'All of the Blood and Treasure': The Founders on Christian Legal Society Chapter of the University of California, Hastings College of the Law v. Martinez
Mississippi College Law Review, Vol. 30, No. 1, 2011
18 Pages Posted: 23 Jun 2011 Last revised: 29 Nov 2018
Date Written: July 1, 2010
In June of 2010, the United States Supreme Court announced its opinion in Christian Legal Society Chapter of the University of California, Hastings College of the Law v. Martinez (CLS). While the terms “limited forum,” “viewpoint neutrality,” and “reasonable” pepper the majority opinion and concurrences by Justices Stevens and Kennedy, a serious and extended discussion of religious liberty in the context of the case is not to be found. Even Justice Alito‟s impassioned dissent, when discussing religion, relies on a First Amendment right to “expressive association,” rather than the religious elements of the amendment. Such an omission would have baffled those living in eighteenth- and nineteenth-century America, particularly those who assisted in writing and ratifying the U.S. Constitution, the Bill of Rights, and the Fourteenth Amendment. Those earlier Americans would have seen the issues in this case as directly involving the free exercise of religion and church-state relations. Following Justice Oliver Wendell Holmes‟s axiom that “a page of history is worth a volume of logic,” the views and actions of the nation‟s Founders and Americans of the Founding Era, as well as the Framers of the Fourteenth Amendment, shed much light on how the Court overlooked some of the most important issues in CLS, resulting in a misguided, even harmful decision.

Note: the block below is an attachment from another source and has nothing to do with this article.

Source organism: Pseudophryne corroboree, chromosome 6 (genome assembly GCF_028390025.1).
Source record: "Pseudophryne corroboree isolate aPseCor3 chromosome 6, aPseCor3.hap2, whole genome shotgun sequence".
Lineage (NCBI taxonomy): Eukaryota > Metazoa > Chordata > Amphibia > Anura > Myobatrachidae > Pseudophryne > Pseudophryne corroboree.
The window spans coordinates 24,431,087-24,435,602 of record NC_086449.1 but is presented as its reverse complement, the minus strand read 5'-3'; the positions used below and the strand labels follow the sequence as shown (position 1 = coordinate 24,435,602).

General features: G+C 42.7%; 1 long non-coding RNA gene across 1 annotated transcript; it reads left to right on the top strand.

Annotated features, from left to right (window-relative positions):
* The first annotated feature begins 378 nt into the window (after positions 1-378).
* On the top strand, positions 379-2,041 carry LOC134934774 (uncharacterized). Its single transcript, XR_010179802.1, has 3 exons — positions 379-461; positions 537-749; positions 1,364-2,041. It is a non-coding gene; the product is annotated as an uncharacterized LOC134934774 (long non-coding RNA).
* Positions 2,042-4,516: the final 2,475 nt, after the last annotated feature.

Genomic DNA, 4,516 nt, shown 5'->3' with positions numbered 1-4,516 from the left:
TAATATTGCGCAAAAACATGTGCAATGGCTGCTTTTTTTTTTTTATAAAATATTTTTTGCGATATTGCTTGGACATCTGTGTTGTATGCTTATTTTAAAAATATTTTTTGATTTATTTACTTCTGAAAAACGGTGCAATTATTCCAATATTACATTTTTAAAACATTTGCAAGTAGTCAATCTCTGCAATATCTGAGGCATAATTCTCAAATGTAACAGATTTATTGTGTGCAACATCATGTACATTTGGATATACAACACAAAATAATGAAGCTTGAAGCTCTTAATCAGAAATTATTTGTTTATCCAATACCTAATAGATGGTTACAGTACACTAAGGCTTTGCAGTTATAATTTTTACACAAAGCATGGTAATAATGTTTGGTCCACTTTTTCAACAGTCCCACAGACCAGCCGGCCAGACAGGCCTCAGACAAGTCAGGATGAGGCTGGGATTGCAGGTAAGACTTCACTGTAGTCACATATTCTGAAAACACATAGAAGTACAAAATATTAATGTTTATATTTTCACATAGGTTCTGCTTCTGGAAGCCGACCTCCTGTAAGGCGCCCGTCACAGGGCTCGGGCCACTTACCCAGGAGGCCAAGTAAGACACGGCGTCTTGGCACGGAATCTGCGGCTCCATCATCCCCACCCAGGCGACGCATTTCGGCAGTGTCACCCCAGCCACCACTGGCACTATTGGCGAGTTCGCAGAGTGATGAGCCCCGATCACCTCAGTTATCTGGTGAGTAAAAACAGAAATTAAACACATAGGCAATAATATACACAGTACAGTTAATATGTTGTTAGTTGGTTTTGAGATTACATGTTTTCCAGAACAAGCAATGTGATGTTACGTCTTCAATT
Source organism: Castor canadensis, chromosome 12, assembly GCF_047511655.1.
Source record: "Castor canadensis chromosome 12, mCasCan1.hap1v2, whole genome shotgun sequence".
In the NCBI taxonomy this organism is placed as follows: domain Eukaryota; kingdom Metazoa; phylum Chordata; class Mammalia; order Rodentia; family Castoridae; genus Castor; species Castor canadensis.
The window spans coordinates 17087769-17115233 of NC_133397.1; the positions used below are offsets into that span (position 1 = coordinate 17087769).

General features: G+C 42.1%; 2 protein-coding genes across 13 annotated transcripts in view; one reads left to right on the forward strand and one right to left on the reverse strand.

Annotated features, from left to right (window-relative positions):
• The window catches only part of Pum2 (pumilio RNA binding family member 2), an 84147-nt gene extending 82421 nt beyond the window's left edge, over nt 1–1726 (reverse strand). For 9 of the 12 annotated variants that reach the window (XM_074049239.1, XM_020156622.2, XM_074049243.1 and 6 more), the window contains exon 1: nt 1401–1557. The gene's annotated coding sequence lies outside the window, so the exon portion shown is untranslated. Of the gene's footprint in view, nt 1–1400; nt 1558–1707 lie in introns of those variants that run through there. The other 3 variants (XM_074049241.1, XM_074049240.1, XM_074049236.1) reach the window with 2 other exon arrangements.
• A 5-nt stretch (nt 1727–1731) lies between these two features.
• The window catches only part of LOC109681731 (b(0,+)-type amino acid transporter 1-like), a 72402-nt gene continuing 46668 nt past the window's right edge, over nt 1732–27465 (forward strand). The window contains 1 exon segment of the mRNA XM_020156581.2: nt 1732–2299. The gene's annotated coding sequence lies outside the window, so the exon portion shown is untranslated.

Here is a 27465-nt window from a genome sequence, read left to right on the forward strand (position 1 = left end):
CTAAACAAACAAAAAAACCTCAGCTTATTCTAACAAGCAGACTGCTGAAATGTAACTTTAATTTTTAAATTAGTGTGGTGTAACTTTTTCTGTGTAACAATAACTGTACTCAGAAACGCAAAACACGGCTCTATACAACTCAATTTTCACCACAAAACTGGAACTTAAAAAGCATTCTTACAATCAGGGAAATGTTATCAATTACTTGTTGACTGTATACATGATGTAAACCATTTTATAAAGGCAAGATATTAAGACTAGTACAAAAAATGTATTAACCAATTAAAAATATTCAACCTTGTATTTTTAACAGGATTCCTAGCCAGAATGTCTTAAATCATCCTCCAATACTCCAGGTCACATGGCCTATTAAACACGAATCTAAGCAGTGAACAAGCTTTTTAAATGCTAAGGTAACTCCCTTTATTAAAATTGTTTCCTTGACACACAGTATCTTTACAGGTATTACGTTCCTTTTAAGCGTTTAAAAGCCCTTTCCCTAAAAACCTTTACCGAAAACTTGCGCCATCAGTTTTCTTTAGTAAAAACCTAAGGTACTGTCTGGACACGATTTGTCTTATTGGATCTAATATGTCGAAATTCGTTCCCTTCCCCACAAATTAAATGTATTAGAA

Keywords: First Amendment, Originalism, CLS v. Martinez
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